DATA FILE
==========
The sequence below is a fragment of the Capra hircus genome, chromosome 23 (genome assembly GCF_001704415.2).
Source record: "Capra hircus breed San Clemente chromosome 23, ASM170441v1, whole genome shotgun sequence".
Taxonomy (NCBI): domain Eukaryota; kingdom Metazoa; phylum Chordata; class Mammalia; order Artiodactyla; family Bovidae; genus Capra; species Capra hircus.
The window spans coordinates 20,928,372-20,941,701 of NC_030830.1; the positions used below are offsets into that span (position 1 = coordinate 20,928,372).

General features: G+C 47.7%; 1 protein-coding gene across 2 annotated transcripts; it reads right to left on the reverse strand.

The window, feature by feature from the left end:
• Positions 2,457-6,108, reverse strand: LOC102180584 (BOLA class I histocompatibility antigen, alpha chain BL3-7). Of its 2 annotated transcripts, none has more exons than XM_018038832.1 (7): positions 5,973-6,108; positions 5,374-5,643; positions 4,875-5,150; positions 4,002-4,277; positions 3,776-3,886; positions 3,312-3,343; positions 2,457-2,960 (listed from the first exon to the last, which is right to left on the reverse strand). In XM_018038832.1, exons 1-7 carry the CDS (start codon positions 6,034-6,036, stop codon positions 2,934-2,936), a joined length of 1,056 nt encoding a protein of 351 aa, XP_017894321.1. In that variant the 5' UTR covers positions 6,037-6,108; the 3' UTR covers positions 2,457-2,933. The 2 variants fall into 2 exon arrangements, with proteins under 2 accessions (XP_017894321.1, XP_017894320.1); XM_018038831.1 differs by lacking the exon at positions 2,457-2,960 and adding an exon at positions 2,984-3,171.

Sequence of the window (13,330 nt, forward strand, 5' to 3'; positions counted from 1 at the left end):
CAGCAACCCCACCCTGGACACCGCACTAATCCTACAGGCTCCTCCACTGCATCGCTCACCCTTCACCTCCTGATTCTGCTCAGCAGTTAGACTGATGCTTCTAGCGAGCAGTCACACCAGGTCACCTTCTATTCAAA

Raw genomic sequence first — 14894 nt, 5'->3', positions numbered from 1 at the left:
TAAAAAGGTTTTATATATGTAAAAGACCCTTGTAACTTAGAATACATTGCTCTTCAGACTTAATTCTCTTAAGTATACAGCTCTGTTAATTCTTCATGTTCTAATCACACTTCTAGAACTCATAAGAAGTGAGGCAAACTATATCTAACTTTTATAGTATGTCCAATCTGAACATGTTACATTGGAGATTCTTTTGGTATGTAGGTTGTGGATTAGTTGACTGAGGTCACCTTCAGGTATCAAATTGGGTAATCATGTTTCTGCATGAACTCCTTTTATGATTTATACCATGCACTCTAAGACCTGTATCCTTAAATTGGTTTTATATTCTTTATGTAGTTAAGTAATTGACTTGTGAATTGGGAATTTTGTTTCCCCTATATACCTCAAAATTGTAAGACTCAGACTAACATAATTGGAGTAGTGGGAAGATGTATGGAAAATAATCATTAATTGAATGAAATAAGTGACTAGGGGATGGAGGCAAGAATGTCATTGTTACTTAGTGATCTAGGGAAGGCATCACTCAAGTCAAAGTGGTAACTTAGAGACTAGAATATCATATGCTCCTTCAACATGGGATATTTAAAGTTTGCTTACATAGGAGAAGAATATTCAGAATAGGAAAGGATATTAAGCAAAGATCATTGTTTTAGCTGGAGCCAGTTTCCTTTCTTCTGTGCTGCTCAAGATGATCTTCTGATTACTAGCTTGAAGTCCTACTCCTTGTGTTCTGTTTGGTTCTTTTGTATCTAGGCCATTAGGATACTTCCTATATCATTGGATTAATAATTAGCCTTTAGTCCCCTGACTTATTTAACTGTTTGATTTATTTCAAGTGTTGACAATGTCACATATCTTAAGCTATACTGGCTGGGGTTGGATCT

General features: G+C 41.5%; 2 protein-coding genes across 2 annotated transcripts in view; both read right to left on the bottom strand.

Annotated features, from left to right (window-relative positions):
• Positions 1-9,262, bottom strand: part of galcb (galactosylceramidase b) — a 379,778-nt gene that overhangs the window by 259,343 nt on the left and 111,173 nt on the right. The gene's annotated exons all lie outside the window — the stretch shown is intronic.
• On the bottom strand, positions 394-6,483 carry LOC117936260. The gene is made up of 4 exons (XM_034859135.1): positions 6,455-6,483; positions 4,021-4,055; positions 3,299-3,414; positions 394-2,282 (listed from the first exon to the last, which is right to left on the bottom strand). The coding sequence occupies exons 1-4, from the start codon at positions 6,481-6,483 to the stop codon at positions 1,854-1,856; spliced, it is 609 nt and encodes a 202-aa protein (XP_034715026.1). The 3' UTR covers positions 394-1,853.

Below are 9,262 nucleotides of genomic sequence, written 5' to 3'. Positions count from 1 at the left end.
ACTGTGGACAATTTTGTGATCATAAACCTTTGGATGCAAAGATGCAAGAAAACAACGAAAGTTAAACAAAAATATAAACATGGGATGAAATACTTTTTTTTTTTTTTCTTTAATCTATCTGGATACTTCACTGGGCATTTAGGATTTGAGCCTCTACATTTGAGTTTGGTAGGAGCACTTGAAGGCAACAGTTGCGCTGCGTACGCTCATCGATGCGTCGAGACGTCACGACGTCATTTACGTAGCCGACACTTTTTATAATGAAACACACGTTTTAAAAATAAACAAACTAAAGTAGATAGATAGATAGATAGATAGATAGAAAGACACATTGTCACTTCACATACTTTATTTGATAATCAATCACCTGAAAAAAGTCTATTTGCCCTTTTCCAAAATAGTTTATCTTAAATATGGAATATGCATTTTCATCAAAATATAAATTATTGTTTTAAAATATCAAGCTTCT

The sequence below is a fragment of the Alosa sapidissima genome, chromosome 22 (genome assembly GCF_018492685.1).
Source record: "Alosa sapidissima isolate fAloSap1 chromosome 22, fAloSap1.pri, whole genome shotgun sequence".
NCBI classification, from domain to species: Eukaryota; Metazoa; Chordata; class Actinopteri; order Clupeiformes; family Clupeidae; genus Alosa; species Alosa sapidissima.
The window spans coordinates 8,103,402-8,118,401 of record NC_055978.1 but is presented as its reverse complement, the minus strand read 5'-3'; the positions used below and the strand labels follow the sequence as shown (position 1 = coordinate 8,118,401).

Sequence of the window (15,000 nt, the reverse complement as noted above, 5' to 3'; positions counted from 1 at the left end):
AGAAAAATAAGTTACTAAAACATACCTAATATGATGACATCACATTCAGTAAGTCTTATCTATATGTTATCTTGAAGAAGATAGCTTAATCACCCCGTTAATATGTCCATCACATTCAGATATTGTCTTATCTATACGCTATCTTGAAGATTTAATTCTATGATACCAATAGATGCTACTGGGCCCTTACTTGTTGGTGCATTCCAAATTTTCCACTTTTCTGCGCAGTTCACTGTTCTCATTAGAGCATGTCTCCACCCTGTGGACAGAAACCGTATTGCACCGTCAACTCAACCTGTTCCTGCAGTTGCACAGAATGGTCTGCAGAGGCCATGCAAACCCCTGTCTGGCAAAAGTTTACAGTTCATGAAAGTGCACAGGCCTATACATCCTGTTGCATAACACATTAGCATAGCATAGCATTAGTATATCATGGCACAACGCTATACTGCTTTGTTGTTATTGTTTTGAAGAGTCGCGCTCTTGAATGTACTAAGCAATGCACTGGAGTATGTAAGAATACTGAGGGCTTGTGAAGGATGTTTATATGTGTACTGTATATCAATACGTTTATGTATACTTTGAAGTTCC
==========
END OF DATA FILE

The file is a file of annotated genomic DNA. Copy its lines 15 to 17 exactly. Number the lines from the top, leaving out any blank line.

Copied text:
• On the bottom strand, positions 394-6,483 carry LOC117936260. The gene is made up of 4 exons (XM_034859135.1): positions 6,455-6,483; positions 4,021-4,055; positions 3,299-3,414; positions 394-2,282 (listed from the first exon to the last, which is right to left on the bottom strand). The coding sequence occupies exons 1-4, from the start codon at positions 6,481-6,483 to the stop codon at positions 1,854-1,856; spliced, it is 609 nt and encodes a 202-aa protein (XP_034715026.1). The 3' UTR covers positions 394-1,853.

Below are 9,262 nucleotides of genomic sequence, written 5' to 3'. Positions count from 1 at the left end.
ACTGTGGACAATTTTGTGATCATAAACCTTTGGATGCAAAGATGCAAGAAAACAACGAAAGTTAAACAAAAATATAAACATGGGATGAAATACTTTTTTTTTTTTTTCTTTAATCTATCTGGATACTTCACTGGGCATTTAGGATTTGAGCCTCTACATTTGAGTTTGGTAGGAGCACTTGAAGGCAACAGTTGCGCTGCGTACGCTCATCGATGCGTCGAGACGTCACGACGTCATTTACGTAGCCGACACTTTTTATAATGAAACACACGTTTTAAAAATAAACAAACTAAAGTAGATAGATAGATAGATAGATAGATAGAAAGACACATTGTCACTTCACATACTTTATTTGATAATCAATCACCTGAAAAAAGTCTATTTGCCCTTTTCCAAAATAGTTTATCTTAAATATGGAATATGCATTTTCATCAAAATATAAATTATTGTTTTAAAATATCAAGCTTCT